INS Visakhapatnam is the first ship of the Project 15B guided missile destroyers. Credit: Indian Navy.
The Project 15B guided missile destroyers are constructed at Mazagon Dock Limited (MDL). Credit: Indian Navy.
INS Mormugao was launched in September 2016. Credit: Indian Navy.
INS Imphal is the third ship of the Project 15B guided missile destroyers. Credit: Press Information Bureau/Government of India.
INS Imphal effectively launched the extended-range supersonic BrahMos missile during a test in November 2023. Credit: Press Information Bureau/Government of India.

The Project 15B stealth guided-missile destroyers, also known as the Visakhapatnam class destroyers, are the next generation of destroyers developed for the Indian Navy.

The contract for the construction of four Project 15B destroyers was signed in January 2011 by Mazagon Dock Shipbuilders.

The four ships are named after major Indian cities: Visakhapatnam, Mormugao, Imphal and Surat.

Project 15B development timeline

The keel for the first Project 15B ship, named INS Visakhapatnam (Y 12704), was laid in October 2013, and the vessel was launched in April 2015. INS Visakhapatnam was commissioned into the Indian Navy in November 2021.

The keel-laying ceremony of the second destroyer in class, INS Mormugao (Y 12705), was held in June 2015, and the vessel was launched at the Mazagon Dock’s shipyard in Mumbai in September 2016. INS Mormugao joined the Indian Navy in December 2022.

The keel for INS Imphal (Y 12706), the third destroyer, was laid in May 2017, and the ship was launched in April 2019. The destroyer was commissioned into the Indian Navy in December 2023.

INS Surat (Y 12707), the fourth destroyer, was launched in May 2022. It is expected to be commissioned in 2024.

Project 15B destroyers design and features

The Project 15B ships retain the hull design of the Kolkata-class destroyers but incorporate advanced stealth features and a high degree of automation. Designed indigenously by the Warship Design Bureau, the vessels offer improved survivability, sea keeping and high manoeuvrability.

The sleek hull design, combined with radar-transparent deck fittings, makes the vessels difficult to detect.

Their significant indigenous content of 75% reflects the nation’s self-reliance in warship design and shipbuilding.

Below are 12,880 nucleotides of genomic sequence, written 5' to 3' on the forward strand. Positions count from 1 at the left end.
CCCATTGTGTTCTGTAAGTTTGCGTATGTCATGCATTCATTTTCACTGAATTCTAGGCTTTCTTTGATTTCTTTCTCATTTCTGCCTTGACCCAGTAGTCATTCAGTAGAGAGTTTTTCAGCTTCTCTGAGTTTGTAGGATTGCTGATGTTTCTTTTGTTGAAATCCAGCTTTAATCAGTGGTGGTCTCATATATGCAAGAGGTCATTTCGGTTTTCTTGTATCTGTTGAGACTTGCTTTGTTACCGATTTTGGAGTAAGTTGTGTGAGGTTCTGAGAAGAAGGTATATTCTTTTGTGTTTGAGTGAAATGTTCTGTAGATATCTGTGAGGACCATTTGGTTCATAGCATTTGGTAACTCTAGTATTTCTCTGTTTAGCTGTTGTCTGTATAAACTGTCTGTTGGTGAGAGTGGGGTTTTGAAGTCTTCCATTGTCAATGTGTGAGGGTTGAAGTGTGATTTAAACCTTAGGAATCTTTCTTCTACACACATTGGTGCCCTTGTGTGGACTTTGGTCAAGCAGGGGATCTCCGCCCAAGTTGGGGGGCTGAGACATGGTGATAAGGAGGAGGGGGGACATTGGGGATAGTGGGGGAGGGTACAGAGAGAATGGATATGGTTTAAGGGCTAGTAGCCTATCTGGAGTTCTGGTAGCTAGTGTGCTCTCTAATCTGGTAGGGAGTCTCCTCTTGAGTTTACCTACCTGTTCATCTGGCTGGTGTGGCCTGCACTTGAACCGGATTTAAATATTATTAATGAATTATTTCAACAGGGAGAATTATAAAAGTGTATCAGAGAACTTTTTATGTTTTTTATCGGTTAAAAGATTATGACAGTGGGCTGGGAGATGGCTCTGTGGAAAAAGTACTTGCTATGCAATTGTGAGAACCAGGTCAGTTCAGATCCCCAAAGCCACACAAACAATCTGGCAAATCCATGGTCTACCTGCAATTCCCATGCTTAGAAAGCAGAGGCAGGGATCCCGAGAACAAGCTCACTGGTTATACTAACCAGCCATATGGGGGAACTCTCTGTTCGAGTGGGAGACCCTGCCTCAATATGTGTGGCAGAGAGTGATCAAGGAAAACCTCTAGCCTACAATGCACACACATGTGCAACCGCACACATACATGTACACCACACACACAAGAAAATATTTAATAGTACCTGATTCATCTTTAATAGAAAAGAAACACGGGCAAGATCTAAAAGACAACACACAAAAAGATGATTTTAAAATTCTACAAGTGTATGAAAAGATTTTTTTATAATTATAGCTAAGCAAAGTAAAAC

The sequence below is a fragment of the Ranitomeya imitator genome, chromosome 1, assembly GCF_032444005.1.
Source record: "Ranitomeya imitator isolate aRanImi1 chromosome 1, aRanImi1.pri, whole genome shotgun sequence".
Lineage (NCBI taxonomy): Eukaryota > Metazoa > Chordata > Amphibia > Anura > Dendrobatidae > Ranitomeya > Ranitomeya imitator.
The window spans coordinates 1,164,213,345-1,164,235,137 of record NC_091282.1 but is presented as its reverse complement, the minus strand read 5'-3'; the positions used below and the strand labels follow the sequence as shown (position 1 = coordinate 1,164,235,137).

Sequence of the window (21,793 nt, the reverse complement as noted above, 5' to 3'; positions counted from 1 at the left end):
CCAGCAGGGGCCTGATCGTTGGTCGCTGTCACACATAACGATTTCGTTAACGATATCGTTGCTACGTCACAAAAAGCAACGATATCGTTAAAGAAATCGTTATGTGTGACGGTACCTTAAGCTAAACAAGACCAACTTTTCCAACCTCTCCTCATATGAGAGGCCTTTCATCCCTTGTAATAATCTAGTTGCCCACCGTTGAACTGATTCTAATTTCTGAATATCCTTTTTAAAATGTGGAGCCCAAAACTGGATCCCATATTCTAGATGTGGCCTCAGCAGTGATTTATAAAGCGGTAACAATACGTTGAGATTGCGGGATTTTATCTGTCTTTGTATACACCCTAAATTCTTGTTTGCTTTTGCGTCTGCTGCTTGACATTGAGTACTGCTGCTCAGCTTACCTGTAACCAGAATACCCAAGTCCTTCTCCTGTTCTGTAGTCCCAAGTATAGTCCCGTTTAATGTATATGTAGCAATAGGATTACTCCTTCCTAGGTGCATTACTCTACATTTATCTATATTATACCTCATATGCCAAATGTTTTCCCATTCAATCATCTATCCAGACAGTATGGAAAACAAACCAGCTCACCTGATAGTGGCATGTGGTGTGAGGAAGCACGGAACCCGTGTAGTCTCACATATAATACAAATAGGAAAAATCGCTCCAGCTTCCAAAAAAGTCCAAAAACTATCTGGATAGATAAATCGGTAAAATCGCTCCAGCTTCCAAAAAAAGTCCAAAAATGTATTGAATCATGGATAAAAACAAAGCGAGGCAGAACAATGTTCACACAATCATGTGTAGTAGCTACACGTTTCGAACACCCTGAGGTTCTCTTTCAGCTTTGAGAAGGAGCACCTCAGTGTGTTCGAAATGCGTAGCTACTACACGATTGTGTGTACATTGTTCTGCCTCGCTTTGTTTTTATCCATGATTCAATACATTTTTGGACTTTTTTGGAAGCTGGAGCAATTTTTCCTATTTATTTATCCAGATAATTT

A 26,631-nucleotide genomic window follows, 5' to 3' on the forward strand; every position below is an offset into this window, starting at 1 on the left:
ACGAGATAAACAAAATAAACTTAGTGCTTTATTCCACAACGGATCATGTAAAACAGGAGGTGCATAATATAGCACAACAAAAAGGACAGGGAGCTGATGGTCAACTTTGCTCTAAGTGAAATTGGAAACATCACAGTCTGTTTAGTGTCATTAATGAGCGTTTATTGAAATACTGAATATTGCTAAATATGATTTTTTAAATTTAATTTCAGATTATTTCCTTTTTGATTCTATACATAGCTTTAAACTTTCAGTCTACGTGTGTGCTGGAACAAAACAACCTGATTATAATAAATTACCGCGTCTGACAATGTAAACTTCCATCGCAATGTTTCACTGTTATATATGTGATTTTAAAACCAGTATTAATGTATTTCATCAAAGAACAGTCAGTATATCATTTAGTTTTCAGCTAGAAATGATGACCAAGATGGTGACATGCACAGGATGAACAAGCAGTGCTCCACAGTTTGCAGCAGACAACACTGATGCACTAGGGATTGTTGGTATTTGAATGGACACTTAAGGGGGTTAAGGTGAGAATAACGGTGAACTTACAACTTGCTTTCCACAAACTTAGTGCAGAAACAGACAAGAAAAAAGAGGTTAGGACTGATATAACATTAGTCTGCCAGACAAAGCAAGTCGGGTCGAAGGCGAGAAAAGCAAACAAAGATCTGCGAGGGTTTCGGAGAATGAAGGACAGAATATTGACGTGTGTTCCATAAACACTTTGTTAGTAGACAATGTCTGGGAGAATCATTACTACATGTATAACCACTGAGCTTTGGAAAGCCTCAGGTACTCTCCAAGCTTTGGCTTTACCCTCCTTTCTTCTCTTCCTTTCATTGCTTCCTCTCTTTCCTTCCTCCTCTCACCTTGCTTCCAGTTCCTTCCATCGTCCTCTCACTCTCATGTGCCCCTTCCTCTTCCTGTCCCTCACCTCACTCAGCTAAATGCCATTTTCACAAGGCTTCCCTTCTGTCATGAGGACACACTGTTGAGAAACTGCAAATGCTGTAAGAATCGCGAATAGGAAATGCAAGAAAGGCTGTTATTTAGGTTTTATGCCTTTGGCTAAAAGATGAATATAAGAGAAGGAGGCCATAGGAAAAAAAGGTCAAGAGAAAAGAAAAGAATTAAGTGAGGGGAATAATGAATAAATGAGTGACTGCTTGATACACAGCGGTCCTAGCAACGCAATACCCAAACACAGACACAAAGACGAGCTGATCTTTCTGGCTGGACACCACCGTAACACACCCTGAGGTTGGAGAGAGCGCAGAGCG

Each vessel measures 163m long and 17.4m wide, with a displacement of 74,300t. The ships are operated by a crew of more than 300, including 50 officers and 250 sailors. The accommodation and working areas offer superior ergonomics and habitability.

The destroyers feature multiple fire zones, battle damage control systems and distributional power systems for improved survivability and reliability in emergent conditions. The total atmospheric control system on board the vessel protects the crew from chemical, biological and nuclear threats.

The ships also feature an integrated platform management system, an automated power management system, and foldable hangar doors.

Combat management system

The ship integrates a modern combat management system that conducts threat evaluation and allocates the resources based on the tactical picture compiled and the weapons package available on board. The ship data network carries the data from all sensors and weapons on board.

Project 15B weapon systems

The destroyers are equipped with a close-in weapon system and bow-mounted sound navigation and ranging.

The ship’s primary firepower consists of vertically launched Barak 8 surface-to-air missiles and BrahMos surface-to-surface missiles for engaging shore and sea-based targets over long ranges.

On board the vessel, two 16-cell vertical launchers are capable of launching a total of 32 Barak 8 missiles, while two eight-cell universal vertical launcher modules allow for the launch of 16 BrahMos missiles.

The forward bow deck is fitted with a 127mm main gun, while the vessel is installed with four AK-630 30mm guns for close-point defence capability. The destroyer is also armed with indigenously developed 533mm torpedo launchers and RBU-6000 anti-submarine rocket launchers to provide anti-submarine warfare capability.

Helicopter handling system

The aft helideck of the P 15B ships supports the operations of two multi-role rotorcraft, including Sea King or HAL Dhruv helicopters.

The state-of-the-art rail-less helicopter traversing system on board the vessel ensures efficient helicopter handling on the deck. Additionally, the vessels feature a hangar facility to accommodate two helicopters.

Propulsion system

The ships are equipped with a combined gas and gas configuration, which integrates four gas turbines.

The power plant also integrates two diesel engines and four generator sets. The propulsion system allows the ships to achieve speeds of more than 30k and a maximum range of 4,000 nautical miles.

Contractors involved

Bharat Electronics (BEL), Bharat Heavy Electricals (BHEL), Larsen & Toubro (L&T), Godrej and Marine Electrical are among the contractors involved in the construction of the ships.

BrahMos Aerospace supplied the BrahMos missiles, while L&T supplied the torpedo tube launchers.

BHEL supplied the 76mm rapid gun mount, while BEL supplied the medium-range missiles.